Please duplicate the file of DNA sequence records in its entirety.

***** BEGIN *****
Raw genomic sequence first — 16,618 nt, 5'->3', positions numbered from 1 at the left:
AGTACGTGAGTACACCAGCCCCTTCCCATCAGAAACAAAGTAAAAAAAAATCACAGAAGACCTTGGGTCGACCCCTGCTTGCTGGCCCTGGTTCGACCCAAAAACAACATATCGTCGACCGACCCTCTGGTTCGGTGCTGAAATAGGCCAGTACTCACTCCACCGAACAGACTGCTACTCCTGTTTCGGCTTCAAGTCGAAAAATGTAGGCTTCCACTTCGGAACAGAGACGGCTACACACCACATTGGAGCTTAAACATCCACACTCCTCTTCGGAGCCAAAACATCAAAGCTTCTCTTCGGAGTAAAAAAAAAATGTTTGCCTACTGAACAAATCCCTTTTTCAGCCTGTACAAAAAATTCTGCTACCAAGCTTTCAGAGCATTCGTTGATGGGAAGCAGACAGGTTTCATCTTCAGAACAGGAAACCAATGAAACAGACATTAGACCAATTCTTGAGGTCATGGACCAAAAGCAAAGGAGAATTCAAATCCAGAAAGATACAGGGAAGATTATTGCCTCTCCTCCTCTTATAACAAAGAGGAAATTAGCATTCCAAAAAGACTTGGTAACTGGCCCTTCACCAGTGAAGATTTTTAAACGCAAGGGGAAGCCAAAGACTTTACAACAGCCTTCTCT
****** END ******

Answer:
Raw genomic sequence first — 16,618 nt, 5'->3', positions numbered from 1 at the left:
AGTACGTGAGTACACCAGCCCCTTCCCATCAGAAACAAAGTAAAAAAAAATCACAGAAGACCTTGGGTCGACCCCTGCTTGCTGGCCCTGGTTCGACCCAAAAACAACATATCGTCGACCGACCCTCTGGTTCGGTGCTGAAATAGGCCAGTACTCACTCCACCGAACAGACTGCTACTCCTGTTTCGGCTTCAAGTCGAAAAATGTAGGCTTCCACTTCGGAACAGAGACGGCTACACACCACATTGGAGCTTAAACATCCACACTCCTCTTCGGAGCCAAAACATCAAAGCTTCTCTTCGGAGTAAAAAAAAAATGTTTGCCTACTGAACAAATCCCTTTTTCAGCCTGTACAAAAAATTCTGCTACCAAGCTTTCAGAGCATTCGTTGATGGGAAGCAGACAGGTTTCATCTTCAGAACAGGAAACCAATGAAACAGACATTAGACCAATTCTTGAGGTCATGGACCAAAAGCAAAGGAGAATTCAAATCCAGAAAGATACAGGGAAGATTATTGCCTCTCCTCCTCTTATAACAAAGAGGAAATTAGCATTCCAAAAAGACTTGGTAACTGGCCCTTCACCAGTGAAGATTTTTAAACGCAAGGGGAAGCCAAAGACTTTACAACAGCCTTCTCT